I think I had a little less fun with "Dagon" than with "The Tomb." It's the same almost-but-not-quite issue James had with "Canon Alberic's Scrap-Book." "The Tomb" is derivative, lurid hokum, but it knows exactly how to be derivative, lurid hokum, and "Dagon" doesn't know how to be innovative science fiction/horror.

For one, thing it's too short. This means it lacks the accumulation of scientific, geographic, or anthropological detail that contributes so much to the major works: imagine what the Lovecraft of the early 1930s might have done with that "unprecedented volcanic upheaval." The 1917 Lovecraft just tells us "It was gross-- lots of fish parts," and then moves on. There's no time either for the gradual revelation that builds anticipation. In a longer story "they seemed to have been chiselled badly out of proportion to their scenic background" would be a sly hint coming well ahead of the climactic discovery, but here it's all of one paragraph later that the narrator discovers how correct those proportions are.

Let's talk about the narrator. His diction, while not so tangled as the conscious antiquarianism of Jervas Dudley in "The Tomb," is not really credible for a supercargo in about 1914. (That is, when "the ocean forces of the Hun had not completely sunk to their later degradation." Stay classy, Howard.) In his Lovecraft biography S. T. Joshi draws a distinction between "density of idiom" and "archaism of idiom." (Am I alone in thinking that "archaism of idiom" is right up there with "agenbite of inwit" as far as the poetry of five-dollar words goes?) That's useful up to a point, but bits like "Though one might well imagine that my first sensation would be of wonder at so prodigious and unexpected a transformation of scenery" are not merely dense. Later work like At the Mountains of Madness manages density without that whiff of archaism, but here Poe has not been completely shaken off.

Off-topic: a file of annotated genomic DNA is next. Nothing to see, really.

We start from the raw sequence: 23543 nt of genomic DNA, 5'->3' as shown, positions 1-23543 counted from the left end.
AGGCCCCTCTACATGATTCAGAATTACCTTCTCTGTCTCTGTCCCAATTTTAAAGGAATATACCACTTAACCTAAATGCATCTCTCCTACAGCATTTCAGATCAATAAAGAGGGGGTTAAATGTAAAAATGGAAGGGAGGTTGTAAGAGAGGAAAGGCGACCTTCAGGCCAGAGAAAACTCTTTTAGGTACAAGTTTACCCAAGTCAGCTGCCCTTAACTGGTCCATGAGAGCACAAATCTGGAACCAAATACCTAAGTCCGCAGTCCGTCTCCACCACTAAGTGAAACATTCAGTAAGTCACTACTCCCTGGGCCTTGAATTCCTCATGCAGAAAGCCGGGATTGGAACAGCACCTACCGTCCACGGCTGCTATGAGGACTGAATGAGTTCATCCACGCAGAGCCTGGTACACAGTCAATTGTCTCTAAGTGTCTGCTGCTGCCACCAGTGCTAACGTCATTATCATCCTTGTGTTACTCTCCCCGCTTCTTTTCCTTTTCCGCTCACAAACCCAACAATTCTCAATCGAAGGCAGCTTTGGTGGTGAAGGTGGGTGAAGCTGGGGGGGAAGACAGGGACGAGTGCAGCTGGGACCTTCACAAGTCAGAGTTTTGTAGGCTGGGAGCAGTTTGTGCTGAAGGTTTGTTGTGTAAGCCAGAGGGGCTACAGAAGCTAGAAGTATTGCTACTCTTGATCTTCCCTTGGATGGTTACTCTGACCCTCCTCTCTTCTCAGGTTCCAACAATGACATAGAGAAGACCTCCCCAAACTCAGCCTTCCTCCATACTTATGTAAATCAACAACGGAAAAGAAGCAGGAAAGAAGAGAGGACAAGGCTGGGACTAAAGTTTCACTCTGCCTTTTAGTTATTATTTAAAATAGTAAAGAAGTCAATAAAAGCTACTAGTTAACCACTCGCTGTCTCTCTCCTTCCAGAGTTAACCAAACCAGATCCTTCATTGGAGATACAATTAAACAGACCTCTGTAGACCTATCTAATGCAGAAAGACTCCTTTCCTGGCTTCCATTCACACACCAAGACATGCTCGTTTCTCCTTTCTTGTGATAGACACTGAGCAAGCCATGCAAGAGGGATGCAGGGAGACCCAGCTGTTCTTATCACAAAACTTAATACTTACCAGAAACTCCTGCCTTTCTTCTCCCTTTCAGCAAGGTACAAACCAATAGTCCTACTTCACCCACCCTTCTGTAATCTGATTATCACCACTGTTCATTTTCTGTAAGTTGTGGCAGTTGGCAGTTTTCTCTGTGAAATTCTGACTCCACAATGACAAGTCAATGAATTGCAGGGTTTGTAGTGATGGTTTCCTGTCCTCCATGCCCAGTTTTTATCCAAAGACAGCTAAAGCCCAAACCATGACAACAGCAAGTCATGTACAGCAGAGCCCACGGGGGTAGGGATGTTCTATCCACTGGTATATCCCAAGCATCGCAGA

The ending is also limp. Obviously the narrator is hallucinating, although the prospect of Dagon squeezing its orcine bulk into a hotel hallway and knocking on the door is pretty amusing. (This opens the possibility that the whole thing has been a hallucination; there's that loophole I mentioned so many paragraphs ago.) But it's a pretty lame hallucination compared to the narrator's earlier prolixity. It distracts from rather than complementing the vision that immediately precedes it, of the nameless sea-things rising to dispossess a ravaged humanity. The transition at the end of "The Shadow Over Innsmouth" has always been too rapid for my liking, but it's much better handled than this.

And again, all that notwithstanding I did get a kick out of this one. There's stylistic excess here, but I like the chill simplicity of "...and gave vent to certain measured sounds. I think I went mad then." Right from the start Lovecraft liked him some slimy, decaying, pulpy (in both senses of the word) horrors. He punctured the largely psychological melancholy of Poe with the literary and metaphorical visceral, much as James tore open the delicacy of the Victorian ghost story with Giovanni's long fingernails.

That's all today, I hope. Next up are "The Mezzotint," once my favorite James story, and "Polaris," which, um, is definitely a thing that exists. Until then, don't visit your cousin when it's past your bedtime, and if some Germans capture you, maybe just stay on the sea-raider with them.